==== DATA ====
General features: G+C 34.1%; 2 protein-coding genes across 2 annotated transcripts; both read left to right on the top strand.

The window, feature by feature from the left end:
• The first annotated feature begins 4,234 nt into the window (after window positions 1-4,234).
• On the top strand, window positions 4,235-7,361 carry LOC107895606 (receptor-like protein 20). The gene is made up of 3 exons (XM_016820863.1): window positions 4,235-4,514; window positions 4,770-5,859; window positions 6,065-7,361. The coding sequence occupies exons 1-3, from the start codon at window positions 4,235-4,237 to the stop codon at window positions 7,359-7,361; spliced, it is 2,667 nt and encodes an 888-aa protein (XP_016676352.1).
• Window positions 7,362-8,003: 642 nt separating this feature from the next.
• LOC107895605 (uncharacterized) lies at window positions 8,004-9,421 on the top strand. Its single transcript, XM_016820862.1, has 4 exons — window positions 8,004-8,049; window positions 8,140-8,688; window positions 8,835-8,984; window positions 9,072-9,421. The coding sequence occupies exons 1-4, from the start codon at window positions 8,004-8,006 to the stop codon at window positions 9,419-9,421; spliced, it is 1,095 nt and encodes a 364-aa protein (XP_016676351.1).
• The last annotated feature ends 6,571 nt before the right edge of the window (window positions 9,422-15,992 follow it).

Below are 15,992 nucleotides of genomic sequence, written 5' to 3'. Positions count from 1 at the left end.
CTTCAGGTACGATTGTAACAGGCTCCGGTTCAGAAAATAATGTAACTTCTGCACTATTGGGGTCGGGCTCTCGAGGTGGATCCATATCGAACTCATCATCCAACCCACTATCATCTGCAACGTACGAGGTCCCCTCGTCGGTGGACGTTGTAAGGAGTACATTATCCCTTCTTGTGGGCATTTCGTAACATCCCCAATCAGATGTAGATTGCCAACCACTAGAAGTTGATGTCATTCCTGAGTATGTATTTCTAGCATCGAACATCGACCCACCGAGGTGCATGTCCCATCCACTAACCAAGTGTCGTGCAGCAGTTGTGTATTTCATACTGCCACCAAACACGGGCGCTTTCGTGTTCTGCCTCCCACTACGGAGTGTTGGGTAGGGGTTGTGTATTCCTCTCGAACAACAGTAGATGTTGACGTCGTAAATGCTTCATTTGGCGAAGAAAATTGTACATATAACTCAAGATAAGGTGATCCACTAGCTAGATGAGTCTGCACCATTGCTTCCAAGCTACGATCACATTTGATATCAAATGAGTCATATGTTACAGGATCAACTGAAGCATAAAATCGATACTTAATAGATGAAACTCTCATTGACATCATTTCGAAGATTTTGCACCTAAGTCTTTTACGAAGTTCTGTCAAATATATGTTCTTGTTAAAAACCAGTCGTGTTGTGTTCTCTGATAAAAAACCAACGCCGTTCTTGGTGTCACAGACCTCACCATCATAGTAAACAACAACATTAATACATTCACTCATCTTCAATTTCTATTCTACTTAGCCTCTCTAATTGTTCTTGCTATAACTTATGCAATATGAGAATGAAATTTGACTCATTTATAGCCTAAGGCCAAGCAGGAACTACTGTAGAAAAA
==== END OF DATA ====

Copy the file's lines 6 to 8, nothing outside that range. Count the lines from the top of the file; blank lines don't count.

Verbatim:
• LOC107895605 (uncharacterized) lies at window positions 8,004-9,421 on the top strand. Its single transcript, XM_016820862.1, has 4 exons — window positions 8,004-8,049; window positions 8,140-8,688; window positions 8,835-8,984; window positions 9,072-9,421. The coding sequence occupies exons 1-4, from the start codon at window positions 8,004-8,006 to the stop codon at window positions 9,419-9,421; spliced, it is 1,095 nt and encodes a 364-aa protein (XP_016676351.1).
• The last annotated feature ends 6,571 nt before the right edge of the window (window positions 9,422-15,992 follow it).

Below are 15,992 nucleotides of genomic sequence, written 5' to 3'. Positions count from 1 at the left end.